COLORADO SPRINGS, Colo. - Two-thirds of prescription drug abuse in Colorado is tied to unused drugs lying around our homes, according to the state's attorney general.
Police in Southern Colorado held drug take back events on Saturday (4/26/14) to try to stop that problem.
It's the eighth time Colorado's held a drug take back event. Law enforcement has held the event every six months for the last four years. Every so often people like tom peach stop by.
"Our neighbor used to own a drug store in Manitou. And when he sold the drug store, he had to get all the stuff out of there. So he put all these pills in his basement," said prescription drug donator Tom Peach.
That was about 10 years ago, Peach said.
"He asked us to clean up his basement for him and I found all these pills down there. It was a terrible mess," he said.
"Every time we see a gentleman like Tom who's bringing a supply of prescription drugs that's been sitting around for 10 years. Sometimes you have to drag it in, in big boxes," said Colorado Attorney General John Suthers.
It was all hands on deck to empty the Peach car trunk.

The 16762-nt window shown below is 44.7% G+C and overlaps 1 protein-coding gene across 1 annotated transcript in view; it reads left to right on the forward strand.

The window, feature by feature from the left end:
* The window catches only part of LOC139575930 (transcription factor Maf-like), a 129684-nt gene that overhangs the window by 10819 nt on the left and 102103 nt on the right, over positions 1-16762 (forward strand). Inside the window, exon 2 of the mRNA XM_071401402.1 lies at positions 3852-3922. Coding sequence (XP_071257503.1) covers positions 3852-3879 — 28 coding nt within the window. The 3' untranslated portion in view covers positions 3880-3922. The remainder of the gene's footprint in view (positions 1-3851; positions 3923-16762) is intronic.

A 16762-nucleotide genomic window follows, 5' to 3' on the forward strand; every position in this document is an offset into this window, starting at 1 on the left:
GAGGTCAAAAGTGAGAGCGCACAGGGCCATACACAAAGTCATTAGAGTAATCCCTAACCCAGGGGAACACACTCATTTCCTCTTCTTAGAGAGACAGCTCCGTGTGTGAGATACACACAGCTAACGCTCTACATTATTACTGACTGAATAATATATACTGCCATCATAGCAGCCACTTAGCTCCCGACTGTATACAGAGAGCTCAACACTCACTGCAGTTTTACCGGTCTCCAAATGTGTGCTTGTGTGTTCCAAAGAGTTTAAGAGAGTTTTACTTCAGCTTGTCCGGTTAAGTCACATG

"It gives you an indication of how much of these drugs are out there and available for young people to steal and use," said Attorney General Suthers.
Colorado has collected 65 tons of prescription drugs in four years. State leaders are trying to make it possible to drop-off drugs on a regular basis, putting bins at places like police stations. The problem right now is finding a way to safely get rid of them.
"There's a bill being finalized in Congress that will give broader authorization for destruction," said Attorney General Suthers.
The bags ang bags of drugs from Saturday's drop-off will eventually be incinerated.
"Because you get an idea sitting here for four hours on a Saturday how big the demand it. It's really amazing," said Attorney General Suthers.
"We didn't know what he was going to do with it. It's a good thing they had this," said Peach.
Attorney General Suthers says only one-third of the prescription drug abuse is because of prescription fraud. He says he'd like to see every police station have a drug-drop off bin.